I’ve posted before about the unusual interpretations and suggestions for implementing the Common Core standards that are popping up across the country. Earlier this week, more evidence emerged that when it comes to organizations peddling Common Core implementation resources and strategies, the buyer should beware.
When it comes to organizations peddling Common Core implementation resources and strategies, the buyer should beware.
Eye on Education, a publishing company that provides “busy educators with practical information” on a host of topics (professional development, school improvement, student assessment, data analysis, and on), released a report this week authored by Lauren Davis that highlights “5 Things Every Teacher Should be Doing to Meet the Common Core State Standards”:
Lead High-Level, Text-Based Discussions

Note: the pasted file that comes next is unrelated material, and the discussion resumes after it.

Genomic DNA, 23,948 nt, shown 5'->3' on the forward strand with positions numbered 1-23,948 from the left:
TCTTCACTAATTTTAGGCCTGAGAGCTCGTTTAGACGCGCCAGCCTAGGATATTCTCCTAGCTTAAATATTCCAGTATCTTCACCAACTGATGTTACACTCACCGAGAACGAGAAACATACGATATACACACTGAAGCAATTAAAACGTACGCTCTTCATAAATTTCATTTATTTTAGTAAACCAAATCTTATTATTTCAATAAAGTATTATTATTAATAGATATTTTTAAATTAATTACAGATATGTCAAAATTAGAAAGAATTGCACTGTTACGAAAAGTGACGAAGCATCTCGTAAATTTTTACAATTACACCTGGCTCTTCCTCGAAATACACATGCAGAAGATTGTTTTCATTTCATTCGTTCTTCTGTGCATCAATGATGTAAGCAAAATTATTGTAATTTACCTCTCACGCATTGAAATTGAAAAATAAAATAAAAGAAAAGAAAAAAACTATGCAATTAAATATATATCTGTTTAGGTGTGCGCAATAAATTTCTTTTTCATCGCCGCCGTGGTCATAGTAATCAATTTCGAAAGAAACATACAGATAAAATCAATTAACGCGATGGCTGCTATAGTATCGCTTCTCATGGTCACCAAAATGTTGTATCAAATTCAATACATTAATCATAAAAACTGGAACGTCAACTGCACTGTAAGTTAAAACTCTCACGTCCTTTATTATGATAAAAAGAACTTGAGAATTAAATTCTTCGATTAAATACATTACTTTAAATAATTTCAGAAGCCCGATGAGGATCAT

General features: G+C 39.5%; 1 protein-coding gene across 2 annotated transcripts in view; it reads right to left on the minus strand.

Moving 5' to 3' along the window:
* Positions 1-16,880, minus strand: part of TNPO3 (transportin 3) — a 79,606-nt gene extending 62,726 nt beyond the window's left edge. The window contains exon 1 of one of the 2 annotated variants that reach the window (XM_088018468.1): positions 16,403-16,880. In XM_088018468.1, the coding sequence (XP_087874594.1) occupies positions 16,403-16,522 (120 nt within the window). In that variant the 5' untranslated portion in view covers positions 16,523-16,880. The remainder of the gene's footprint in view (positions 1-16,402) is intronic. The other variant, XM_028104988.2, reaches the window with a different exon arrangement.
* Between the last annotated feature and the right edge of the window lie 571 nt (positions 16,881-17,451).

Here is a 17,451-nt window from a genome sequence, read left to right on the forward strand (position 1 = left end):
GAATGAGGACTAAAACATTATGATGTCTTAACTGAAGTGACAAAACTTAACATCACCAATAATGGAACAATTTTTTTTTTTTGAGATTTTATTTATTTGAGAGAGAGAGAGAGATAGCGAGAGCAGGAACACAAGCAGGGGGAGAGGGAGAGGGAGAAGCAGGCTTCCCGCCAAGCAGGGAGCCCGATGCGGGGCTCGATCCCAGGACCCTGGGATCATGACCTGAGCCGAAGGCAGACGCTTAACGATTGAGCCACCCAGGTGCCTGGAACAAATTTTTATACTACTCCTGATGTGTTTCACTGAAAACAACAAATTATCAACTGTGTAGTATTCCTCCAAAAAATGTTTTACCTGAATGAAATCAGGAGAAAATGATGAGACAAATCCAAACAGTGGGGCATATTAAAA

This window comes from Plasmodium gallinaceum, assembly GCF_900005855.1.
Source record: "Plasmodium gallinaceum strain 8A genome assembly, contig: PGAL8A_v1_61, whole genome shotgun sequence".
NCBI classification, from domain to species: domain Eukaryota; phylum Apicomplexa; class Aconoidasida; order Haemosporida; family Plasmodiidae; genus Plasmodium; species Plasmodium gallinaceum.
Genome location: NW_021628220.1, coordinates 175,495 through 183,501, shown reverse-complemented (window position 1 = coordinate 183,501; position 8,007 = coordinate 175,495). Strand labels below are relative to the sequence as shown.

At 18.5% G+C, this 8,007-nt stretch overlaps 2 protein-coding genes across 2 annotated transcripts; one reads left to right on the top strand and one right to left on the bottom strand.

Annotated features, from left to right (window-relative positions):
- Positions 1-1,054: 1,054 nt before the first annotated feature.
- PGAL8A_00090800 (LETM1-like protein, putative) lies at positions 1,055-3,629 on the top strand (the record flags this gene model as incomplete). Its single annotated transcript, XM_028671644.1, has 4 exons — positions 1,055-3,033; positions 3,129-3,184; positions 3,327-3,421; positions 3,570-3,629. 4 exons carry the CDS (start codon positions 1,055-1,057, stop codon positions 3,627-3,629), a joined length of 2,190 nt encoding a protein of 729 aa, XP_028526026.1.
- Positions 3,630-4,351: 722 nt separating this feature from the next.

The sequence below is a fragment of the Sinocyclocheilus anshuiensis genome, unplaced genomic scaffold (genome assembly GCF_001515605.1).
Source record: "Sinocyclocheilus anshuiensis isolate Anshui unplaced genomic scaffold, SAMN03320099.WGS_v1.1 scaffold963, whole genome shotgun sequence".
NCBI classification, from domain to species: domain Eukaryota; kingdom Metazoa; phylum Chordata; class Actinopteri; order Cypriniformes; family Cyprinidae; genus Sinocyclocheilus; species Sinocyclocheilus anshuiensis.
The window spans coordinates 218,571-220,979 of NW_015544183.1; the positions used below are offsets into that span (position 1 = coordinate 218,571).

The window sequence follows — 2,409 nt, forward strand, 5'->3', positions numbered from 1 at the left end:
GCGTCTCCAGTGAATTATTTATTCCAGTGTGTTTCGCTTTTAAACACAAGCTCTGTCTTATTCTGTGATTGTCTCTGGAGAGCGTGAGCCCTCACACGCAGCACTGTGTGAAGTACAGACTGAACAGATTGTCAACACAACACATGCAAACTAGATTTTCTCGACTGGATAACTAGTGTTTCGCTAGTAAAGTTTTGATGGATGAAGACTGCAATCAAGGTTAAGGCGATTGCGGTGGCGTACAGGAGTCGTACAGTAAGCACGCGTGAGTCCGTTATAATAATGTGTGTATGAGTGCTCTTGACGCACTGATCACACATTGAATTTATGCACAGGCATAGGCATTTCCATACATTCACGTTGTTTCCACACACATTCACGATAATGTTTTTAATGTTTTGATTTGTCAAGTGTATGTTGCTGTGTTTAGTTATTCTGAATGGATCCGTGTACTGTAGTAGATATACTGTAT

Focus on Process, Not Just Content
Create Assignments for Real Audiences and with Real Purpose
Teach Argument, Not Persuasion
Increase Text Complexity
At first glance, this appears to be pointed in the right direction. After all, nearly every point includes quotes from the standards themselves or from the publisher’s criteria released by David Coleman and Sue Pimentel.
I came to the world of public education late in my career, but through a golden portal, E.D. Hirsch, Jr.’s Cultural Literacy: What Every American Needs to Know, a book of such broad intellectual depth and revolutionary import that it was a national bestseller in 1987. Amazingly, more than twenty years later, very few educators have read it (see here). That’s too bad. If they had, they would not make statements like the one Josh Thomases, deputy chief academic officer for New York City’s Education Department, gave to the New York Times just the other day: